How do I code it? Discover how to code the radio:

Python JavaScript Blocks

Examples - create a Multiplayer Rock, Paper, Scissors game (JavaScript), or create cool digital fireflies in JavaScript and Python! 


What is it? A BLE (Bluetooth Low Energy) antenna allows the micro:bit to send and receive Bluetooth signals. This allows the micro:bit to wirelessly communicate with PCs, Phones, and Tablets, so you can control your phone from your micro:bit and send code wirelessly to your device from your phone!

Before using the Bluetooth Antenna you will need to pair your micro:bit with another device. Once paired, you can send scripts wirelessly to your micro:bit - you can learn more about setting this up here.

How do I code it? Learn how to use the Bluetooth functionality:

JavaScript Blocks

The Python Editor doesn't currently support bluetooth.

What can I do with it? Send code to your micro:bit wirelessly - Learn More.

 The micro:bit bluetooth antenna

USB Interface

The micro:bit, connected via the USB interface

What is it? The USB interface allows you to connect the micro:bit to your computer via a micro-USB cable, which will power the device and allow you to download scripts onto the device.

How do I use it? You can read more information on how to run scripts on your BBC micro:bit here, and about the error messages you might get here.


Technical Information

The BBC micro:bit has been designed to be a bare-board micro controller for use by children aged 11-12. It is an open development system and we have enabled debugging so that advanced users can interrogate the device.

The device has been through extensive safety and compliance testing to the following standards:


IEC 60950-1:2005 (Second Edition) + Am 1:2009 + Am 2:2013


EN 55032: 2012

EN 55024: 2010

EN 55022:2010

EN 301 489-1 V1.9.2 (2011-09)

EN 301 489-17 V2.2.1 (2012-09)

Radio Spectrum

ETSI EN 300 328 V1.9.1 (2015-02)

EN 62479:2010

This device complies with Part 15 of the FCC Rules. Operation is subject to the following two conditions: (1) this device may not cause harmful interference, and (2) this device must accept any interference received, including interference that may cause undesired operation.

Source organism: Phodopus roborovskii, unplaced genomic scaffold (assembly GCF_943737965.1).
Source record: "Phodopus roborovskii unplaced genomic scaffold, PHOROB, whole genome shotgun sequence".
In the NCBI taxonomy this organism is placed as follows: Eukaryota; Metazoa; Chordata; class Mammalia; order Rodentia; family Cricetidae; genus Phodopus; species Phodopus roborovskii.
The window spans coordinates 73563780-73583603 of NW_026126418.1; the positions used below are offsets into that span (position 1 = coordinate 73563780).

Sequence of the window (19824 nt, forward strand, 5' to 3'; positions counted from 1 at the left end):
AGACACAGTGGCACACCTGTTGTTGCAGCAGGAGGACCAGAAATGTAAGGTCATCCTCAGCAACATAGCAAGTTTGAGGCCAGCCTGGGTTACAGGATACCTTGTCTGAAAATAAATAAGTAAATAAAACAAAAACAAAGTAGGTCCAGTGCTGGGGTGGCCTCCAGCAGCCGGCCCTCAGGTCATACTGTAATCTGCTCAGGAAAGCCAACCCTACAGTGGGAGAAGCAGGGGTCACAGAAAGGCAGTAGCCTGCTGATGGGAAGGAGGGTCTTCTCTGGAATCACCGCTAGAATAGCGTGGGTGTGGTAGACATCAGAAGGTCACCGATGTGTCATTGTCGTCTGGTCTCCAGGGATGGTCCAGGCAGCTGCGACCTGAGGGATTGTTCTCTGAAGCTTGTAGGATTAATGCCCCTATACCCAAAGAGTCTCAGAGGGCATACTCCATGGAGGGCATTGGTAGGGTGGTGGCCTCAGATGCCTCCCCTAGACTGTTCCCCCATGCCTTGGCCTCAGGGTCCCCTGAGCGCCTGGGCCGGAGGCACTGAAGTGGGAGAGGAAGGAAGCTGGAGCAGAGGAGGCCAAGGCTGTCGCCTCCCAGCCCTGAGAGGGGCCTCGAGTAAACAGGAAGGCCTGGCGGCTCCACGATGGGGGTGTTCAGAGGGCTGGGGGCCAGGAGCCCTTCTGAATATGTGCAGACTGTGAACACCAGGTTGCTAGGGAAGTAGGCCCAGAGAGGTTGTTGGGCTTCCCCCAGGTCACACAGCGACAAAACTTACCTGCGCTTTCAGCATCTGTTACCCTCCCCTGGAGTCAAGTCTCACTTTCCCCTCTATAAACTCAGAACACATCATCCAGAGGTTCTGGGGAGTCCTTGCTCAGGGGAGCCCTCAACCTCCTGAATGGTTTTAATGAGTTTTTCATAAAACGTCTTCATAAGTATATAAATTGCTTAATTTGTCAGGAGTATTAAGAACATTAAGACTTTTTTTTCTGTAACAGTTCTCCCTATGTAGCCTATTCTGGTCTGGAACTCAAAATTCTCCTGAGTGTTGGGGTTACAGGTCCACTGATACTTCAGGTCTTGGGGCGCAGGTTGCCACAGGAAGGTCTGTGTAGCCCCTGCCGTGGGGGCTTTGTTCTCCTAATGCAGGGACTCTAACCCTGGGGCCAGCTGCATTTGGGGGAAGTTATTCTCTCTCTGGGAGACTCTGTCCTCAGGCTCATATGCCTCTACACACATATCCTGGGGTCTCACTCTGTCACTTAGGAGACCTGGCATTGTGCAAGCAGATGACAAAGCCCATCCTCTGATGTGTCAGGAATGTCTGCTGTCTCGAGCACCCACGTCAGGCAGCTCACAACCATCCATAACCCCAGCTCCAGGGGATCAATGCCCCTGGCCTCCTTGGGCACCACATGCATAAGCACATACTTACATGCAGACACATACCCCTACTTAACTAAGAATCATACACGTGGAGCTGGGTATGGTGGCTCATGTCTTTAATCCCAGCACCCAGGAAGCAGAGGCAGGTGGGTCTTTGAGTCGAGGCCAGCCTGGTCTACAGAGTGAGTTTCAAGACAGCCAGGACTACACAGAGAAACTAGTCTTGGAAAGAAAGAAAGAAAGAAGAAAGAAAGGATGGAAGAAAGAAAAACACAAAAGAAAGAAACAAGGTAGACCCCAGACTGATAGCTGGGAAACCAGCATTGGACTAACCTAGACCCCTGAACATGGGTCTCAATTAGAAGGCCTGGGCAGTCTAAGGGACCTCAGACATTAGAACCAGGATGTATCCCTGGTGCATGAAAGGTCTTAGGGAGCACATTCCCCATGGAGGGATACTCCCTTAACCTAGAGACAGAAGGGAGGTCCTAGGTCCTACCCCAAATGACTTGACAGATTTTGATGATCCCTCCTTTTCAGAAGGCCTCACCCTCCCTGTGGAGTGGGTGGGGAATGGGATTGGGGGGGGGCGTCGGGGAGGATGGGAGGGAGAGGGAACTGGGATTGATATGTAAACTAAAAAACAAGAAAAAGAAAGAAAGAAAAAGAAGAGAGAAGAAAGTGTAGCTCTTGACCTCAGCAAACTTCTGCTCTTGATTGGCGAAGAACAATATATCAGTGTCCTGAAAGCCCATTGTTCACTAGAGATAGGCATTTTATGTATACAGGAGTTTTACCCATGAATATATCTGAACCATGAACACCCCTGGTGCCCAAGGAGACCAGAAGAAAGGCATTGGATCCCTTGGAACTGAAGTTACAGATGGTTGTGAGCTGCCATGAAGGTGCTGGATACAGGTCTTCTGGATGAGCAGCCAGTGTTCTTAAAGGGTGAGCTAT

Restriction of Hazardous Substances (RoHS) 2011/65/EU Annex II article 4(1)

EN71-3:2013 + A1:2014 - Migration of certain elements.

Analysis of the 163 substances of very high concern (SVHC) on the Candidate List for authorization, concerning Regulation (EC) No. 1907/2006 as published on the European Chemicals Agency (ECHA) website.

Bluetooth 4.0 logo, CE mark, WEEE symbolThe BBC micro:bit device features Bluetooth Low Energy radio. The radio on the device operates in the following frequencies:

Frequency Range: 2402MHz to 2480MHz

Bluetooth Version: V4.0 Bluetooth Low Energy

EU Declaration of Conformity

The document can be downloaded by clicking here for the Declaration of Conformity



  • Can be programmed with high-level online IDEs using the BBC's website at http://www.microbit.co.uk/create-codeincluding:
    • Microsoft TouchDevelop IDE
    • Microsoft Blocks
    • CodeKingdoms Javascript
    • MicroPython
  • mbed enabled
    • Online IDE at developer.mbed.org
    • Easy to use C/C++ SDK
    • Dedicated micro:bit runtime libraries for rapid development (developed by Lancaster University)
  • Nordic nRF51822 Multi-protocol Bluetooth® 4.0 low energy/2.4GHz RF SoC
    • 32-bit ARM Cortex M0 processor (16MHz)
    • 16kB RAM
    • 256kB Flash
    • Bluetooth Low Energy Master/Slave capable
  • Input/Output
    • 25 LED Matrix
    • Freescale MMA8652 3-axis Accelerometer
    • Freescale MAG3110 3-axis Magnetometer (e-compass)
    • Push Button x2
    • USB and Edge connector Serial I/O
    • 2/3 reconfigurable PWM outputs
    • 5 x Banana/Croc-clip connectors
    • Edge connector
    • 6 x Analog In
    • 6-17 GPIO (configuration dependent)
    • SPI
    • i2c
  • USB Micro B connector
  • JST power connector (3v)

  • Dimensions: 51 x 43 x 12mm
  • Weight: 9g